For years I’ve had the theory that one of the major problems facing country music is its inability to develop talent. Without a system in place to discover truly talented and unique artists and develop them into stars, it has made the genre weak, and open to infection from other genres, as current and new stars must reach out into other forms of music to stay relevant.
Now that mainstream country music has been seen as just another version of pop music by so many people for so long, my concern is that talented musicians are being turned off by the mere mention of the term ‘country’, seeing it as a genre without gravitas, obsessed with money and image, making it even more likely for the one-in-a-million music talent to stay away.
“We call ourselves a honky tonk band.” is how Bloodshot Records recording artist Whitey Morgan puts it. “You call yourselves country and people think you mean that shit they play on the radio.”
Ruby Jane, a 16-year-old music phenom who was the youngest invited fiddle player to ever play The Grand Ole Opry, and was touring with Asleep At The Wheel and Willie Nelson at age 14, iterated in a recent interview that she’s moved on from identifying with the mainstream country world. “I love what I used to do, but I’ve always listened to rock ‘n’ roll. I don’t really listen to that other stuff. I mean, I listen to bluegrass and country, I guess, but I’m not sitting at home listening to George Strait and Carrie Underwood all day.”
Justin Townes Earle is a little more pointed on the matter, saying recently on his always-entertaining Twitter feed: The reason I live in NYC and not in Nashville is coming through my walls right now in the form of shit country music! Some people!!! Fuck!!!” And later following up with, “I was born and raised in Nashville and just hate seeing my town defaced. It is still a great place full of great folks.”
The latter two artists were once featured in a group of four that I asked which one might be country music’s next savior. Regardless of their listening patterns or musical style, it appears that neither really wants a lot to do with the term ‘country’, a term that feels so embattled in circles of people that don’t want to be lumped in with Music Row’s mainstream fare, and want to be known for taste and quality above commercial appeal. Justin Townes Earle’s move to New York City seemed very symbolic when it happened, like he was doing everything he could to remove himself from the typecasting environment of his native Nashville.
And speaking of Townes Earle and New York, the title track from his recent album Harlem River Blues just won Song of the Year at the Americana Music Awards. ‘Americana’ seems to be the new chic term for artists whose music has country leanings, but who don’t want to be lumped in with the Jason Aldean’s of the world, just like “alt-country” was the hip term back in the 80’s and 90’s. Alt-country never had their own awards and infrastructure like Americana is attempting to cultivate, and over time, alt-country has morphed into almost a classic genre classification, because it almost implies an outmoded approach that few artists want to be associated with anymore.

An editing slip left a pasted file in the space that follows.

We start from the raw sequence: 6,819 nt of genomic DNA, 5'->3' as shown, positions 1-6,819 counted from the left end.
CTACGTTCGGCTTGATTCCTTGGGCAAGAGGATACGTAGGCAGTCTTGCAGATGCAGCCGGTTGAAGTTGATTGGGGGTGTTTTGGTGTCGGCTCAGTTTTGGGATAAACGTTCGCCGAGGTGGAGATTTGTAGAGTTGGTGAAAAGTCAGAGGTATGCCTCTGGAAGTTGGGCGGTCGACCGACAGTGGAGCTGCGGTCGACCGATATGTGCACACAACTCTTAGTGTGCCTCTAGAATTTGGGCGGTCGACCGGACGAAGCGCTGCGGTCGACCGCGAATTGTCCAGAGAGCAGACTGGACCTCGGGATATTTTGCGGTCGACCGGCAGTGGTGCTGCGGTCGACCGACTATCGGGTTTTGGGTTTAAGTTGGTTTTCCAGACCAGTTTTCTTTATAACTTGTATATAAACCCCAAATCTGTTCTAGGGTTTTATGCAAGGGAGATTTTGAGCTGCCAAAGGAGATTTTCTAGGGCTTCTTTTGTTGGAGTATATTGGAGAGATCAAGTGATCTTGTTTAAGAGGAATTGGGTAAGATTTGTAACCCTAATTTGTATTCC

One of the problems with Americana is when you look at the list of the Americana Awards 2011 nominees and winners, the names look like they are drawn from a very narrow perspective, zeroed in on the personal tastes of American Songwriter magazine and their readership. But where Americana has the advantage over country is that good artists who want to be appreciated for their creativity and talent don’t mind being called that.
So now not only is the term ‘country’ being diminished by being used to market mainstream pop, rock, and now even hip-hop music, it is also being diminished by top-flight talent fleeing from the term. This is why country is drafting actors and artists from other genres to “go country”, because talent from within, and talent tied to the roots of the music is leaving, or never coming. ‘Country’ used to be a big tent genre. Townes Van Zant certainly was more of a folk singer-songwriter, but never publicly ran from the ‘country’ term, and still fits the classic definition of ‘country’ today.
And parallels can be drawn with the fans of country music. Likely if you’re reading this right now, you’ve caught yourself saying, “Yeah, I like country, but not that type of country.” Just like artists, fans who want to be known for appreciating creativity and talent in music don’t always want to be associated with the ‘country’ term.
I would say country music is in trouble, but as public music education continues to be cut, there seems to be no end to the flow of people willing to consume bad music. The question is, where will this potential talent vacuum leave the term ‘country’ in the long term?